Having a job is a competition game that people ignore, in this content we will be talking about how I started my Software Development Journey without any University degree, of course having a University degree is great but even if you do have one, you can still struggle to land a
When we talk about recruitment the competition is never to be neglected no matter how high your profile is, how many computer science students graduate each year in your country or your local area? Let’s consider the Canadian tech ecosystem as an example.
Each year almost 300 000 students graduate, maybe 10% of them are going to be disappointed after school and they’ll resign or switch industries, and 10% are going to be full-time entrepreneurs creating startups or companies no matter what you call it, we can have another 10% of margin error I don’t know why.
So you still have ~70% of your promotional year to compete with to land a job. Nowadays, the IT space is open for each country so other people from outside of your country are going to be interested in your local area jobs as well. To give you a perspective, I am an example, I’m coming from Cameroon and for two years now I’ve been working in Canada, specifically in the Quebec region.
And let’s not forget that maybe another 10 or 20% of people are coming from different industries to be in Tech so they are going to be in the competition equation and each year passing by increases the competition or increases the difficulty for junior profiles to land a job because people who graduated during the precedent year will have one year of experience in their CVs.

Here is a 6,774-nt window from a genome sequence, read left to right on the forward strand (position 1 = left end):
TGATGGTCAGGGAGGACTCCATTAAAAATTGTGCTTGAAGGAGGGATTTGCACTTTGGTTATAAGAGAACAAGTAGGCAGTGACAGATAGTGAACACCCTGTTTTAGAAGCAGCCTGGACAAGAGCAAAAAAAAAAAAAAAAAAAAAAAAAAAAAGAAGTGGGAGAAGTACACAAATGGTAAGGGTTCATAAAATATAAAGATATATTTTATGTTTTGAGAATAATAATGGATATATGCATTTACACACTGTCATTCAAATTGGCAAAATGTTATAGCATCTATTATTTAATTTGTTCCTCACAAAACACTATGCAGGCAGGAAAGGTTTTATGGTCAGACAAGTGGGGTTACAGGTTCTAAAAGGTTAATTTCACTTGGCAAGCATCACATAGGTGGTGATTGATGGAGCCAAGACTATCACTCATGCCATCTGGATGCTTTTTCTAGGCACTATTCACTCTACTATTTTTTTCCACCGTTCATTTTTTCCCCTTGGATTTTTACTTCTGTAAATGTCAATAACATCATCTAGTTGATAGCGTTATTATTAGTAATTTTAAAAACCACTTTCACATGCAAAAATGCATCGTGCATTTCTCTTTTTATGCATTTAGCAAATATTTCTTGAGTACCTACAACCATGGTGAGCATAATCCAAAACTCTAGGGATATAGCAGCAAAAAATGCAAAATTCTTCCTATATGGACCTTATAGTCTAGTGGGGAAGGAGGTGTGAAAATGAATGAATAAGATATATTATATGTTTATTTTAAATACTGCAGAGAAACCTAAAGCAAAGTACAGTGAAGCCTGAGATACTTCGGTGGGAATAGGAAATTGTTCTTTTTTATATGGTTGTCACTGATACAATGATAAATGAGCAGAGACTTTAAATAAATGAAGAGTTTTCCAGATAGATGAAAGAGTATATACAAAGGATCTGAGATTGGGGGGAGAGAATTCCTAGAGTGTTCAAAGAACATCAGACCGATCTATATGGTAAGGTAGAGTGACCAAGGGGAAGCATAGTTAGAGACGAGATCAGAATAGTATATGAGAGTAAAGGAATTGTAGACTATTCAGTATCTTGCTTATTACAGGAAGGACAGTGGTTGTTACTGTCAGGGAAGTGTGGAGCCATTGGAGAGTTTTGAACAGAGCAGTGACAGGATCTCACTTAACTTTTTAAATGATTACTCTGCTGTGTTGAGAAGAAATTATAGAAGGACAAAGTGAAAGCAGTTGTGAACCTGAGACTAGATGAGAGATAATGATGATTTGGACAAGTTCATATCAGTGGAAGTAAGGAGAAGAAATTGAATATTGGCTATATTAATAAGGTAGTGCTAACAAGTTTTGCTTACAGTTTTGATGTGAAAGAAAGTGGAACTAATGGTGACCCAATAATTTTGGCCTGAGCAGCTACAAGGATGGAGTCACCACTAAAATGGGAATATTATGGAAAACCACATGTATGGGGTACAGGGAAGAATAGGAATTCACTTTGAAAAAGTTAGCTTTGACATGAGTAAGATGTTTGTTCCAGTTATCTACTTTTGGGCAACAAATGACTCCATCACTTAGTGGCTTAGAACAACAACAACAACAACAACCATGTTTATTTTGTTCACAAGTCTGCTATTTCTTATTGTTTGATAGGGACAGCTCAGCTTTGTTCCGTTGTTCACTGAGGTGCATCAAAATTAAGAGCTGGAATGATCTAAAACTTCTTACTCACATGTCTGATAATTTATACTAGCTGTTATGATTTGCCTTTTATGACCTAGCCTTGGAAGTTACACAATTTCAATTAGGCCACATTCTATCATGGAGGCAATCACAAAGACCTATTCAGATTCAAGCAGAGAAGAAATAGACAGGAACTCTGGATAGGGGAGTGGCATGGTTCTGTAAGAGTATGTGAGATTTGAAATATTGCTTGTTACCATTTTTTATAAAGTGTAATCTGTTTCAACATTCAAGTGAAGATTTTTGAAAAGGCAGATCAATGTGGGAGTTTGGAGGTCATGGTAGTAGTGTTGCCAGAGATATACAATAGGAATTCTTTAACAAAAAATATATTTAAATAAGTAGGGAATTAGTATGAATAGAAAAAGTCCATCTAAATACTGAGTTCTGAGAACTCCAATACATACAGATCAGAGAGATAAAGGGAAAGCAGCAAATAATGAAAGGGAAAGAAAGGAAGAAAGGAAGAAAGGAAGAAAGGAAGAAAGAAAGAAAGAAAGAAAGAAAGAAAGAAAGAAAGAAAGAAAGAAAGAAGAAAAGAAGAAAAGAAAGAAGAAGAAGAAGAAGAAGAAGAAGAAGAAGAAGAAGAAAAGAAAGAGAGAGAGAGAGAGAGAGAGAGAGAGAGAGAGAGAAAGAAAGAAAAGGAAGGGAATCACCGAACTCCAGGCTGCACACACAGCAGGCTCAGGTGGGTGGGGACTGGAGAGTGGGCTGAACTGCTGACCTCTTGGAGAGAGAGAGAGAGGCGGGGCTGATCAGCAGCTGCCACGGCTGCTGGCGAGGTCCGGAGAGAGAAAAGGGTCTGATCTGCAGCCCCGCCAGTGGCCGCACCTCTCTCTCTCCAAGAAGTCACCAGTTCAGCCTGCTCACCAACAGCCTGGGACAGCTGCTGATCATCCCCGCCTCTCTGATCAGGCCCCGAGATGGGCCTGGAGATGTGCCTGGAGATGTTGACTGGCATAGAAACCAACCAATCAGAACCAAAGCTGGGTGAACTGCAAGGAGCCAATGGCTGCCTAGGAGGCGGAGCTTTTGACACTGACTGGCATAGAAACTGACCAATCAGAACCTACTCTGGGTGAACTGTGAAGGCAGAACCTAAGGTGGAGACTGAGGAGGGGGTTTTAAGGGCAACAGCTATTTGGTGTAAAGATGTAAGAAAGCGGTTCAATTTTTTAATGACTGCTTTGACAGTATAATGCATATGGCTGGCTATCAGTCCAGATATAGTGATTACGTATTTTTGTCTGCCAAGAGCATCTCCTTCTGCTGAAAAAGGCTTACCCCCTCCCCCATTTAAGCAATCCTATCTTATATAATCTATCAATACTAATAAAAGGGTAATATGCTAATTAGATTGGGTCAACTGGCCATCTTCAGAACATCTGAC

Now considering all of those facts, are you sure that for a specific job, you are going to be the one selected? You have to think about it.
You are Recruited for Your Value
Software companies or even better companies, in general, don’t pay you to have a University degree, instead, they pay you to produce value even if those who have University degrees appear to be more valuable. We can see that the most important thing you hear in this context is the value that you provide to the companies. So if in the end you produce or you provide more value to the companies you are more likely to be recruited than others.
My Story, Portfolio, and Resources
Now, let’s come back to my story. I went to the university but since day one I followed some special courses in parallel. you may surely know about them already we have some great platforms like Coursera for example where you can see almost any courses on all the topics that you may be interested in. I followed the FreeCodeCamp curriculum as well even if I didn’t finish it, and I attended a very special training course (DART TC) in my local area, a very intensive program that gave me so many skills to be a Full Stack developer. I know what we learned at school was important but that last training course gave me a more competitive Advantage because it was very implicated to provide the skills that are in demand in the IT space. That is why a few people are disappointed with the Academic Curriculum since it tends to be very theoretical instead of practical.